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Pastors challenge IRS status of D.C. ‘church’


1:45 P.M. EST Feb. 25, 2010

A group of United 
Methodist and United Church of Christ pastors is challenging the 
tax-exempt status of a town house in Washington used by conservative 
lawmakers. </br>A UMNS photo illustration by Ronny Perry.
A group of United Methodist and United Church of Christ pastors is challenging the tax-exempt status of a town house in Washington used by conservative lawmakers. A UMNS photo illustration by Ronny Perry.
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United Methodist clergy are part of a group of 13 Ohio ministers challenging the tax-exempt status of a Washington, D.C., town house that claims to function as a church.

“We are concerned that an exclusive residential club for powerful officials may be masquerading as a church,” the Columbus clergy wrote in a complaint about C Street Center filed with the Internal Revenue Service. “Any time an organization uses church status as part of a tax-avoidance scheme, it poses a threat to the integrity of religious institutions everywhere.”

The C Street town house, assessed at $1.8 million, is an affiliate of an international Christian network known as the Fellowship, The New York Times reported. The group sponsors the National Prayer Breakfast held in Washington and some state capitals each February.

J. Robert Hunter, a member of the Fellowship, told the Times that while there was a separate legal arrangement, there was a “very close working relationship” between the center and the Fellowship. He said religious services were often held in the building, but were not open to the public.

The center was in the news after Gov. Mark Sanford of South Carolina received spiritual counseling there following his acknowledgement of an extramarital affair. Some members of Congress also have inexpensive lodgings at the building.

Not a church, say pastors

The Rev. Eric Williams, senior minister at North Congregational United Church of Christ, organized the complaint as part of an ad hoc group called Clergy Voice. He said that while there is speculation on what actually goes on at the C Street Center, the building is not functioning as a church.

“It doesn’t do anything that my church does or anything that my colleagues’ churches do,” Williams explained. “There’s no transparency at all about the C Street Center.”

The Rev. David 
W. Meredith. <br/>UMNS photo by Charles Burrus.
The Rev. David W. Meredith.
UMNS photo by Charles Burrus.
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United Methodists who signed the Feb. 23 complaint were the Rev. David Meredith, senior minister, Broad Street United Methodist Church; the Rev. William Casto, a retired professor at Methodist Theological Seminary of Ohio; and the Rev. James Gebhart, a clinical psychologist and pastoral counselor for the West Ohio Annual (regional) Conference.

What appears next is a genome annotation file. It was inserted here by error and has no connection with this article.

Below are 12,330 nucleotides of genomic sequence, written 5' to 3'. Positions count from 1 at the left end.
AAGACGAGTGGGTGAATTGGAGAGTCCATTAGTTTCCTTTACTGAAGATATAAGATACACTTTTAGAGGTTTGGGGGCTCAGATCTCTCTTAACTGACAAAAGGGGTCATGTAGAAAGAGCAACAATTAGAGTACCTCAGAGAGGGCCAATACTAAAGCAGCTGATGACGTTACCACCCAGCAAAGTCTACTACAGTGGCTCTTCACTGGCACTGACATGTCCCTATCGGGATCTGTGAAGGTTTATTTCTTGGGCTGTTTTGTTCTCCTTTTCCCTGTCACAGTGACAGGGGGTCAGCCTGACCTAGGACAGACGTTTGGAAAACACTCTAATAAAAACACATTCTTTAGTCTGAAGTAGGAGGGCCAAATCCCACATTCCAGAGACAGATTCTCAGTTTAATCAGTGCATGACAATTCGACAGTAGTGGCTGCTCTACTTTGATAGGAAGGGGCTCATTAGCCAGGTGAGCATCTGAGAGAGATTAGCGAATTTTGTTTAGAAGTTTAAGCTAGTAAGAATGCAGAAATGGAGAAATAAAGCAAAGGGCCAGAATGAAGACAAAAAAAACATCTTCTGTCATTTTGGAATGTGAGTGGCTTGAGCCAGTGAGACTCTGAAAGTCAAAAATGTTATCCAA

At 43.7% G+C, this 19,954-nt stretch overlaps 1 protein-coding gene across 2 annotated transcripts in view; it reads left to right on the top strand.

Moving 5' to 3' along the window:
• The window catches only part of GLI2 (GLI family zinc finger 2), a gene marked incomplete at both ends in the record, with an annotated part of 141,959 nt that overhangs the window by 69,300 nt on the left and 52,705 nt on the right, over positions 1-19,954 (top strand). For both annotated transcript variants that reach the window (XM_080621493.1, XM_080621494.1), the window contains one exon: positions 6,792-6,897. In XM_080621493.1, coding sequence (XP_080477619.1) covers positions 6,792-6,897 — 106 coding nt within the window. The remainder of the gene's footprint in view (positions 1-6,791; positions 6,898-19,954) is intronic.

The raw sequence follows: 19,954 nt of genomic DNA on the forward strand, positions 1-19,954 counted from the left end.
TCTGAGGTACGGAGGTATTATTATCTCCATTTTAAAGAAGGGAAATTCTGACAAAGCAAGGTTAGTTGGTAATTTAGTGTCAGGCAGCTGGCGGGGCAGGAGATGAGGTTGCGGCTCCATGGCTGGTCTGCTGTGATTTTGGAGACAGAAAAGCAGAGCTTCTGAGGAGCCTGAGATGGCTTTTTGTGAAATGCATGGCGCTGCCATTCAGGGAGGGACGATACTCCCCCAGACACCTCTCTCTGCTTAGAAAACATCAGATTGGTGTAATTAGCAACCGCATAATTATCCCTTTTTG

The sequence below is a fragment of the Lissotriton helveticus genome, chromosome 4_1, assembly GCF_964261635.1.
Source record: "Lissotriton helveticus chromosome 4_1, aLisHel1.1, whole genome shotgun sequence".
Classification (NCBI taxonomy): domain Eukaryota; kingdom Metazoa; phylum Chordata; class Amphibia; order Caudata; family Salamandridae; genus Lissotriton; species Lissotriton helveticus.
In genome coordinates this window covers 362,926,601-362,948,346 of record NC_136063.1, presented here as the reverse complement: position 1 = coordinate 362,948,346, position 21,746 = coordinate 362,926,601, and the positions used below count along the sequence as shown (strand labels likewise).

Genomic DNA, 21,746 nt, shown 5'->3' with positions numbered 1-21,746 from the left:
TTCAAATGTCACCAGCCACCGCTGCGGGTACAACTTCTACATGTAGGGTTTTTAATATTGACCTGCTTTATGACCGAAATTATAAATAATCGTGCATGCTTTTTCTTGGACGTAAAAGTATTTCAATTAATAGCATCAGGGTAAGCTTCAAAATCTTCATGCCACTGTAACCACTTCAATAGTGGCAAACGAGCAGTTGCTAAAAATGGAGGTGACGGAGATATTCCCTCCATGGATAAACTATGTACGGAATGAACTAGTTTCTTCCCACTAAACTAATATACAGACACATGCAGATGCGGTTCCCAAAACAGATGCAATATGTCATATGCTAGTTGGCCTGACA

The issue is not which side of the political spectrum is represented by the C Street Center, but how it operates, Meredith said.

“It is a bad reflection on all of us who do that when an organization of this nature does it (tax-exempt status) for political, partisan purposes and does it in a clandestine way. They’re just not church.

“I take the name of Jesus seriously. What I do reflects on it,” Meredith said. “When people are reflecting badly on it, sometimes they have to be reminded.”

Gebhart noted that separation of church and state is necessary both for religious freedom and to protect the state from religious zealots. He and Casto said they were disturbed about the secretive nature of the organization connected with the C Street Center.

Previous complaints

The ad hoc group has filed two other complaints with the IRS in the past four years related to political activities forbidden for churches with tax-exempt status.

In 2006, 31 pastors requested an investigation into whether two Ohio megachurches – World Harvest Church in Columbus and the Fairfield Christian Church in Lancaster – overtly supported a Republican candidate for governor.

In 2008, 45 ministers filed a complaint about the Alliance Defense Fund, a nonprofit group that it said was urging churches to take sides in political campaigns through its “Pulpit Freedom Sunday.”

In the previous cases, Casto said, the group was questioning whether recognized churches were obeying IRS rules for tax-exempt religious institutions. “In this case, we are saying C Street is not a church,” he added.

The complaint points out that the center “has no recognized creed or form of worship, no distinct ecclesiastical government and no formal code of doctrine,” and does not seem to be led by ordained ministers.

“The IRS could not act until they had an official complaint,” Gebhart said. “Now our hope is the secrecy will be opened up, and they will have to be accountable to the public for what they do.”

*Bloom is a United Methodist News Service news writer based in New York.

News media contact: Linda Bloom, New York, (646) 369-3759 or newsdesk@umcom.org.

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